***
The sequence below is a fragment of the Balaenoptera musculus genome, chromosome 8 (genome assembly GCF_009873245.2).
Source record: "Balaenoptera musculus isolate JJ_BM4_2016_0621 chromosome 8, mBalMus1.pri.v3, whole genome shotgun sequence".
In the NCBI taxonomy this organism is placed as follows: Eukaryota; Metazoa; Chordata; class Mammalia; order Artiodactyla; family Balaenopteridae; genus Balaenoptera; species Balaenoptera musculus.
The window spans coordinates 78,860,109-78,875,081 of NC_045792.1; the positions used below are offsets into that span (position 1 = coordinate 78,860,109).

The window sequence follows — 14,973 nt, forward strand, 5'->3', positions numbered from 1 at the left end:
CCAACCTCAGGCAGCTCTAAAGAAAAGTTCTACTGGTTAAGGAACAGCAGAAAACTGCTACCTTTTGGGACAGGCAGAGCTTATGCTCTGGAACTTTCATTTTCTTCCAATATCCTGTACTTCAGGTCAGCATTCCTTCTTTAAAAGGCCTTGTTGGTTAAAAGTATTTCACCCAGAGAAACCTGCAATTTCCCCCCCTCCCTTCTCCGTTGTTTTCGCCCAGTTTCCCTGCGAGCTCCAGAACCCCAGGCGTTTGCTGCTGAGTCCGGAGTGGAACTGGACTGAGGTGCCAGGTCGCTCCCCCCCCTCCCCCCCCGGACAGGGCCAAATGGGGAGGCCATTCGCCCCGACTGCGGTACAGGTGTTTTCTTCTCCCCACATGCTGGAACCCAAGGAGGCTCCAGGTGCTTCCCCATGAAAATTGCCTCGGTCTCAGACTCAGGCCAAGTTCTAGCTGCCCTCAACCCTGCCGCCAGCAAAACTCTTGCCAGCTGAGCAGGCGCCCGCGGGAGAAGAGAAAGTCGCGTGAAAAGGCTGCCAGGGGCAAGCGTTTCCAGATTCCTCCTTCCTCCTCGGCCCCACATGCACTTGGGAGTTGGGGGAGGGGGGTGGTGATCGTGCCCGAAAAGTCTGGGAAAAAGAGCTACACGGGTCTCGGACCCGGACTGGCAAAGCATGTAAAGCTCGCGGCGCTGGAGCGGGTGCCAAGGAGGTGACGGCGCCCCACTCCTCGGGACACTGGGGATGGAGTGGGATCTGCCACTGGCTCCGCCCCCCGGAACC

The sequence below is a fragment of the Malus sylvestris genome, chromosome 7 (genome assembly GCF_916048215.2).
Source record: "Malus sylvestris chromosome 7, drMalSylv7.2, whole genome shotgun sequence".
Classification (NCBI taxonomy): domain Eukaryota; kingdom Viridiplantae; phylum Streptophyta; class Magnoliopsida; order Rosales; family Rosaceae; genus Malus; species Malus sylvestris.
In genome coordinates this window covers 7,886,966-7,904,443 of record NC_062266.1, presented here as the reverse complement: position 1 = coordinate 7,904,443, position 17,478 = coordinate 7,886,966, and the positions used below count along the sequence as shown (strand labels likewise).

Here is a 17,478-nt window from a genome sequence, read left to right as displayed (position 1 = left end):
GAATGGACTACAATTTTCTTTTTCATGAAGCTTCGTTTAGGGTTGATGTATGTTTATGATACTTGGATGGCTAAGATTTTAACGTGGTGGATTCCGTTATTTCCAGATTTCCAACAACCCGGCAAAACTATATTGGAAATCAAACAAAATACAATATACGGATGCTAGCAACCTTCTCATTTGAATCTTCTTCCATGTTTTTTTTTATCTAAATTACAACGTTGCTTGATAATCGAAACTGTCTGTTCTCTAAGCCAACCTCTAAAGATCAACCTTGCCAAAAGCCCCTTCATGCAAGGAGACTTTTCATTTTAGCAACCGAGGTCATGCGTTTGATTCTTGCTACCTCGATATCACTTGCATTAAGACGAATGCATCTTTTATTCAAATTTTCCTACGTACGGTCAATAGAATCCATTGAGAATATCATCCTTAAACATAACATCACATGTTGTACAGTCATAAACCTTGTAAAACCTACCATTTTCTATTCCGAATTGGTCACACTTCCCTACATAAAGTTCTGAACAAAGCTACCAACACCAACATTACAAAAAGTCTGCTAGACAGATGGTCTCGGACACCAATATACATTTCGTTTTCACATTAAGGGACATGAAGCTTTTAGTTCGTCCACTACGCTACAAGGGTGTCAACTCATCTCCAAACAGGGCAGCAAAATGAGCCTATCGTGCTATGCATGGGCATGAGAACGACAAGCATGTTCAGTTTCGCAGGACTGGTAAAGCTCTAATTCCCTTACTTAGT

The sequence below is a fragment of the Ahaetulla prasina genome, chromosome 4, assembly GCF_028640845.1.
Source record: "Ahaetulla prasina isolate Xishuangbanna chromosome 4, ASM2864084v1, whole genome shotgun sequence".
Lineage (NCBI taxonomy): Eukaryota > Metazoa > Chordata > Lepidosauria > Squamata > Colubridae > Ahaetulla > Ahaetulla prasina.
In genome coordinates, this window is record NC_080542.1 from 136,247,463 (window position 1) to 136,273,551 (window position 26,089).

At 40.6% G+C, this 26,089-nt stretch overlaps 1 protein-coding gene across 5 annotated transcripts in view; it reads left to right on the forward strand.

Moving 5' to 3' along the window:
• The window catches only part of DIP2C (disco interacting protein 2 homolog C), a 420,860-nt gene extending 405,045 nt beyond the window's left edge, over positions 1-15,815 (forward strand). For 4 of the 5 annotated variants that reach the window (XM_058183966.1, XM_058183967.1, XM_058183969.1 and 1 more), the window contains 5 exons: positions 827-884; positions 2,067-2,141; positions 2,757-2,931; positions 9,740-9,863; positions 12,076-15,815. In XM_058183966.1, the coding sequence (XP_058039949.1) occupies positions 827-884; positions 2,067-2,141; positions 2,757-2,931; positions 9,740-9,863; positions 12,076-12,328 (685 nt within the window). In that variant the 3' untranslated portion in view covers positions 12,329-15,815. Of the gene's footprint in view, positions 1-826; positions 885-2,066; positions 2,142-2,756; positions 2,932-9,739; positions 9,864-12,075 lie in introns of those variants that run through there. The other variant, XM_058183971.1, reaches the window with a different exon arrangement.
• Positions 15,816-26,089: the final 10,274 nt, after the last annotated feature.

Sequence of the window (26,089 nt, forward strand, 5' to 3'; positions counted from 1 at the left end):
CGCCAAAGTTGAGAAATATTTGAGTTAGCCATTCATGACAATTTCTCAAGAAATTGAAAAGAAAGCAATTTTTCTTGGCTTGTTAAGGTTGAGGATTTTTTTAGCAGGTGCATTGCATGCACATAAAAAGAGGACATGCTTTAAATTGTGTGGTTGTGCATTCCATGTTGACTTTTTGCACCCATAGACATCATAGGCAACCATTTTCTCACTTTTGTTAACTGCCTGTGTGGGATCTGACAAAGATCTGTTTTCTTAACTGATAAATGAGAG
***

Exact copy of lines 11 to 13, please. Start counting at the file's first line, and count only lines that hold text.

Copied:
Here is a 17,478-nt window from a genome sequence, read left to right as displayed (position 1 = left end):
GAATGGACTACAATTTTCTTTTTCATGAAGCTTCGTTTAGGGTTGATGTATGTTTATGATACTTGGATGGCTAAGATTTTAACGTGGTGGATTCCGTTATTTCCAGATTTCCAACAACCCGGCAAAACTATATTGGAAATCAAACAAAATACAATATACGGATGCTAGCAACCTTCTCATTTGAATCTTCTTCCATGTTTTTTTTTATCTAAATTACAACGTTGCTTGATAATCGAAACTGTCTGTTCTCTAAGCCAACCTCTAAAGATCAACCTTGCCAAAAGCCCCTTCATGCAAGGAGACTTTTCATTTTAGCAACCGAGGTCATGCGTTTGATTCTTGCTACCTCGATATCACTTGCATTAAGACGAATGCATCTTTTATTCAAATTTTCCTACGTACGGTCAATAGAATCCATTGAGAATATCATCCTTAAACATAACATCACATGTTGTACAGTCATAAACCTTGTAAAACCTACCATTTTCTATTCCGAATTGGTCACACTTCCCTACATAAAGTTCTGAACAAAGCTACCAACACCAACATTACAAAAAGTCTGCTAGACAGATGGTCTCGGACACCAATATACATTTCGTTTTCACATTAAGGGACATGAAGCTTTTAGTTCGTCCACTACGCTACAAGGGTGTCAACTCATCTCCAAACAGGGCAGCAAAATGAGCCTATCGTGCTATGCATGGGCATGAGAACGACAAGCATGTTCAGTTTCGCAGGACTGGTAAAGCTCTAATTCCCTTACTTAGT

The sequence below is a fragment of the Ahaetulla prasina genome, chromosome 4, assembly GCF_028640845.1.